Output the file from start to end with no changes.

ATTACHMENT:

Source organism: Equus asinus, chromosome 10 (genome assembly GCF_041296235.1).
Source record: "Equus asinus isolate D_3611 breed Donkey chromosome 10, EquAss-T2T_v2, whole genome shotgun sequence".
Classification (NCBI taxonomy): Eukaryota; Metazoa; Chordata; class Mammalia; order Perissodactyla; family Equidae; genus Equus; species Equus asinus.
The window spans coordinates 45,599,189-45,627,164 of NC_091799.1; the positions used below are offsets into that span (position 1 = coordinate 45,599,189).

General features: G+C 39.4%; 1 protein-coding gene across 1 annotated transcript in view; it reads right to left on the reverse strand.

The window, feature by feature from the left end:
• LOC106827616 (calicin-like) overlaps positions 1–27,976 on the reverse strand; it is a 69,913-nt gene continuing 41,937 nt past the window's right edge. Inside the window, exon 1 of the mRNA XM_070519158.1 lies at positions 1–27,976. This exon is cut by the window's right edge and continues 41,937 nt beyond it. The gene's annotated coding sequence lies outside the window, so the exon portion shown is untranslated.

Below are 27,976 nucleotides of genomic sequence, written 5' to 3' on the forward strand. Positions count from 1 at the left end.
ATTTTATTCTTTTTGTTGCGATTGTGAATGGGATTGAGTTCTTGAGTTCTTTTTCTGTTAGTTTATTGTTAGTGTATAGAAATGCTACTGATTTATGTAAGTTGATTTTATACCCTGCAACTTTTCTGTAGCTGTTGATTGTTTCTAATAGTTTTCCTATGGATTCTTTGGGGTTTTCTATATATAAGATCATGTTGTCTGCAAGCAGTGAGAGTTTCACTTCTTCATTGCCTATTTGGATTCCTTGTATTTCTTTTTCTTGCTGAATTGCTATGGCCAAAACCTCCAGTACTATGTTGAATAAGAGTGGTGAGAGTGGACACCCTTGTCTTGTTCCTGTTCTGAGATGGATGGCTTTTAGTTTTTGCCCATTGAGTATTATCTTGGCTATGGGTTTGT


Source organism: Equus asinus, chromosome 10 (genome assembly GCF_041296235.1).
Source record: "Equus asinus isolate D_3611 breed Donkey chromosome 10, EquAss-T2T_v2, whole genome shotgun sequence".
Classification (NCBI taxonomy): Eukaryota; Metazoa; Chordata; class Mammalia; order Perissodactyla; family Equidae; genus Equus; species Equus asinus.
The window spans coordinates 45,599,189-45,627,164 of NC_091799.1; the positions used below are offsets into that span (position 1 = coordinate 45,599,189).

General features: G+C 39.4%; 1 protein-coding gene across 1 annotated transcript in view; it reads right to left on the reverse strand.

The window, feature by feature from the left end:
• LOC106827616 (calicin-like) overlaps positions 1–27,976 on the reverse strand; it is a 69,913-nt gene continuing 41,937 nt past the window's right edge. Inside the window, exon 1 of the mRNA XM_070519158.1 lies at positions 1–27,976. This exon is cut by the window's right edge and continues 41,937 nt beyond it. The gene's annotated coding sequence lies outside the window, so the exon portion shown is untranslated.

Below are 27,976 nucleotides of genomic sequence, written 5' to 3' on the forward strand. Positions count from 1 at the left end.
ATTTTATTCTTTTTGTTGCGATTGTGAATGGGATTGAGTTCTTGAGTTCTTTTTCTGTTAGTTTATTGTTAGTGTATAGAAATGCTACTGATTTATGTAAGTTGATTTTATACCCTGCAACTTTTCTGTAGCTGTTGATTGTTTCTAATAGTTTTCCTATGGATTCTTTGGGGTTTTCTATATATAAGATCATGTTGTCTGCAAGCAGTGAGAGTTTCACTTCTTCATTGCCTATTTGGATTCCTTGTATTTCTTTTTCTTGCTGAATTGCTATGGCCAAAACCTCCAGTACTATGTTGAATAAGAGTGGTGAGAGTGGACACCCTTGTCTTGTTCCTGTTCTGAGATGGATGGCTTTTAGTTTTTGCCCATTGAGTATTATCTTGGCTATGGGTTTGT